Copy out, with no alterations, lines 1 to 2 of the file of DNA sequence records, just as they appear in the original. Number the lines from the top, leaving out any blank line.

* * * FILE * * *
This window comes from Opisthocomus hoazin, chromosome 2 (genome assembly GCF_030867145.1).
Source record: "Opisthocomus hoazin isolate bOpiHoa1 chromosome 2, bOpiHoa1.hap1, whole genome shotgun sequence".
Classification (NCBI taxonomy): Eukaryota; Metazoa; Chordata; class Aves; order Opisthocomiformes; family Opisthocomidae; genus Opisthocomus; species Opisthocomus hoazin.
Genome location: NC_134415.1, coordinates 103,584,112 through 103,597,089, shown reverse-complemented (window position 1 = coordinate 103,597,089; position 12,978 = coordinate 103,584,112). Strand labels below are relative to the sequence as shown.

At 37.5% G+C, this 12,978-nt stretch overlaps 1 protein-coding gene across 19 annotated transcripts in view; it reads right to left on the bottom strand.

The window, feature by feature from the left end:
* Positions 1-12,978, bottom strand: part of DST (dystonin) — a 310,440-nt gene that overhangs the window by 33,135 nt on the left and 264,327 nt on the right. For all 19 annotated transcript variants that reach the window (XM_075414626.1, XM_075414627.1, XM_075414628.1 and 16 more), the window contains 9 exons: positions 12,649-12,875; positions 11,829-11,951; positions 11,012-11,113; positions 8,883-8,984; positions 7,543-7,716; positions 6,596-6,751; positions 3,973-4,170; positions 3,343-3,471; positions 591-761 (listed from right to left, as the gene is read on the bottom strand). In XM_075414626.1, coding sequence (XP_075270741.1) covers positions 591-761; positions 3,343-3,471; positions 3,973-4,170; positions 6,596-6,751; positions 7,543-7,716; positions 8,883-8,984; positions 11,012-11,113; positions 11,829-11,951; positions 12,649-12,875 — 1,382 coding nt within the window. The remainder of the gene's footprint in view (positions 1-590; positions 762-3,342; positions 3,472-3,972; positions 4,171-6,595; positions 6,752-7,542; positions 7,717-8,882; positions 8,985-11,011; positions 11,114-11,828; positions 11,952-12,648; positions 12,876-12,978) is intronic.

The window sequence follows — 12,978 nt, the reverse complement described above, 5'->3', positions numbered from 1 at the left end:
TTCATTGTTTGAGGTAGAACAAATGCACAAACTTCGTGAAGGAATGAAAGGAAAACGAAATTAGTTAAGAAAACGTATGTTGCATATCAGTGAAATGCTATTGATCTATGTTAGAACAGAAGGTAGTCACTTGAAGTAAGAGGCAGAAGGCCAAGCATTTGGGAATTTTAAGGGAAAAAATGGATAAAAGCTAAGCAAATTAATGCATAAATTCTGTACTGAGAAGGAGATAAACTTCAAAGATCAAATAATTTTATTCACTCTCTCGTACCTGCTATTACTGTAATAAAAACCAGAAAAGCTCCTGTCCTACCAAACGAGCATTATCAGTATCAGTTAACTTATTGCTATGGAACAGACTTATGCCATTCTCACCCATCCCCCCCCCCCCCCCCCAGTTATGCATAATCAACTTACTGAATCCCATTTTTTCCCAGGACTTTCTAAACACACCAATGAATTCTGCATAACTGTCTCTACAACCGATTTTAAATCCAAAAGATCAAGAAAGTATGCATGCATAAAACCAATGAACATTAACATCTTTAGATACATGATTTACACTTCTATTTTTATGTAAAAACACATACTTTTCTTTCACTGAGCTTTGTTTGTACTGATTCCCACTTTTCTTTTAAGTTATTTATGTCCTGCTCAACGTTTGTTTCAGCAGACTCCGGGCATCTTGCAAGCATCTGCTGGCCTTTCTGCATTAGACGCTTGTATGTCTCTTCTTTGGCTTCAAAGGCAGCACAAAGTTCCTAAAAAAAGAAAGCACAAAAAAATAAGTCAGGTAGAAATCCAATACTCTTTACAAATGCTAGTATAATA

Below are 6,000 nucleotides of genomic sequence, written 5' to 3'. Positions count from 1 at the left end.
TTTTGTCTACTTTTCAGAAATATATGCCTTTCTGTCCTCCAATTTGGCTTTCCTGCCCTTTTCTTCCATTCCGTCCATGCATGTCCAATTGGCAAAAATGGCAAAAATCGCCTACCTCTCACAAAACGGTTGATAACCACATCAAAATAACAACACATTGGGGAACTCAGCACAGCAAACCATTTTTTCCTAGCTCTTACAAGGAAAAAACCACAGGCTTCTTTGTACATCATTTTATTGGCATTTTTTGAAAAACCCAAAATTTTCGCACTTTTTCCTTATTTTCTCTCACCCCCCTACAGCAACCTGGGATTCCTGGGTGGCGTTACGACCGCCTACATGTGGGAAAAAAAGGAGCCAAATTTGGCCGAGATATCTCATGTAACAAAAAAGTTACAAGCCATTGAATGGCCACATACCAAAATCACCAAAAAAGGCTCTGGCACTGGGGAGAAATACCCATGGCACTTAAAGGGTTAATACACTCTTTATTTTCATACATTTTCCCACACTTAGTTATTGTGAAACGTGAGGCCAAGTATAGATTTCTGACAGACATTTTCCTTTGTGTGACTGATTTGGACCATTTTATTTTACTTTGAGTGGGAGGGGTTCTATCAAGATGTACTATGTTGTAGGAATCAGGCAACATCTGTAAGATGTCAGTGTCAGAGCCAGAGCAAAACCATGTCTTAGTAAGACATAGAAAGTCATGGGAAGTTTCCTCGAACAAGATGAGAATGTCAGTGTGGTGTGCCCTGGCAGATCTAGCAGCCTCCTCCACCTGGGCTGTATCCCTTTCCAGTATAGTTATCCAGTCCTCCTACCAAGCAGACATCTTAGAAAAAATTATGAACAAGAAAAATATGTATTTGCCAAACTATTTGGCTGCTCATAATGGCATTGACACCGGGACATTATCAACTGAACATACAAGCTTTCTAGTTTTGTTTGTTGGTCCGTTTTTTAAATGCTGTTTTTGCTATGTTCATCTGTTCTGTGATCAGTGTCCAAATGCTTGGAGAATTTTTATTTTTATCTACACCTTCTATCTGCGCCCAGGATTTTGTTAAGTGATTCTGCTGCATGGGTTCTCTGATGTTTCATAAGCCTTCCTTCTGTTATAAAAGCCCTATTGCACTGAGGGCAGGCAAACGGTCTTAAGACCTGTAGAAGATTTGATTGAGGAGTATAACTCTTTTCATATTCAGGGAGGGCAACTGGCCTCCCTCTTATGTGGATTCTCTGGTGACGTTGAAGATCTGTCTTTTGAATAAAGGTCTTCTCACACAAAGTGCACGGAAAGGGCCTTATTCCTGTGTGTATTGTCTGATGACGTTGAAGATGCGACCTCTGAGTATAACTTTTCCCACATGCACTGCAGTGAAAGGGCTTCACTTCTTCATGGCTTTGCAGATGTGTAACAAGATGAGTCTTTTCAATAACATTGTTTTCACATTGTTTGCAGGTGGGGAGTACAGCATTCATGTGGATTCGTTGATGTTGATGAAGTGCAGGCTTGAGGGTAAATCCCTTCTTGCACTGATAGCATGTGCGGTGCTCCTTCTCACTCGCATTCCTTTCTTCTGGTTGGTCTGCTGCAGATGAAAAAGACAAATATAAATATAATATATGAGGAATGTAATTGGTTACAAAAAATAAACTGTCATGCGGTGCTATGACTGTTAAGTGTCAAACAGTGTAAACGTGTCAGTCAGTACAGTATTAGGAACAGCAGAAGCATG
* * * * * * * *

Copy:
This window comes from Opisthocomus hoazin, chromosome 2 (genome assembly GCF_030867145.1).
Source record: "Opisthocomus hoazin isolate bOpiHoa1 chromosome 2, bOpiHoa1.hap1, whole genome shotgun sequence".